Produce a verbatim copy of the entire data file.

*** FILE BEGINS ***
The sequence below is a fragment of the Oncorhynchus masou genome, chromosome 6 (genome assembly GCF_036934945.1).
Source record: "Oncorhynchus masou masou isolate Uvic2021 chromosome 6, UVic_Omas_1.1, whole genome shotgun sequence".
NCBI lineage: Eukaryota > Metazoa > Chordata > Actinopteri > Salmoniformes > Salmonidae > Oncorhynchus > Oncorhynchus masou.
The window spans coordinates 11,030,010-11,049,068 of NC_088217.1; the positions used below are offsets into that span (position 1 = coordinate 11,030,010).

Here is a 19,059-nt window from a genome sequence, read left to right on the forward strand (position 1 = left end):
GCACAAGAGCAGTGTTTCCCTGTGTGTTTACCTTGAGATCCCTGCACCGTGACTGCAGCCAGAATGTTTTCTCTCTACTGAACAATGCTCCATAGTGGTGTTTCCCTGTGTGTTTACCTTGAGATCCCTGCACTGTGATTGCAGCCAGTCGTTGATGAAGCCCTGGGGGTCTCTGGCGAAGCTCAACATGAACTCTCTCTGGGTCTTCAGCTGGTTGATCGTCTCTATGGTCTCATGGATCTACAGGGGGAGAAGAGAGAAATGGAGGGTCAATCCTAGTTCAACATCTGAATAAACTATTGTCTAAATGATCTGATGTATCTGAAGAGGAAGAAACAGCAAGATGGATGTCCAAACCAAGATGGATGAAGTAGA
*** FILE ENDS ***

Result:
The sequence below is a fragment of the Oncorhynchus masou genome, chromosome 6 (genome assembly GCF_036934945.1).
Source record: "Oncorhynchus masou masou isolate Uvic2021 chromosome 6, UVic_Omas_1.1, whole genome shotgun sequence".
NCBI lineage: Eukaryota > Metazoa > Chordata > Actinopteri > Salmoniformes > Salmonidae > Oncorhynchus > Oncorhynchus masou.
The window spans coordinates 11,030,010-11,049,068 of NC_088217.1; the positions used below are offsets into that span (position 1 = coordinate 11,030,010).

Here is a 19,059-nt window from a genome sequence, read left to right on the forward strand (position 1 = left end):
GCACAAGAGCAGTGTTTCCCTGTGTGTTTACCTTGAGATCCCTGCACCGTGACTGCAGCCAGAATGTTTTCTCTCTACTGAACAATGCTCCATAGTGGTGTTTCCCTGTGTGTTTACCTTGAGATCCCTGCACTGTGATTGCAGCCAGTCGTTGATGAAGCCCTGGGGGTCTCTGGCGAAGCTCAACATGAACTCTCTCTGGGTCTTCAGCTGGTTGATCGTCTCTATGGTCTCATGGATCTACAGGGGGAGAAGAGAGAAATGGAGGGTCAATCCTAGTTCAACATCTGAATAAACTATTGTCTAAATGATCTGATGTATCTGAAGAGGAAGAAACAGCAAGATGGATGTCCAAACCAAGATGGATGAAGTAGA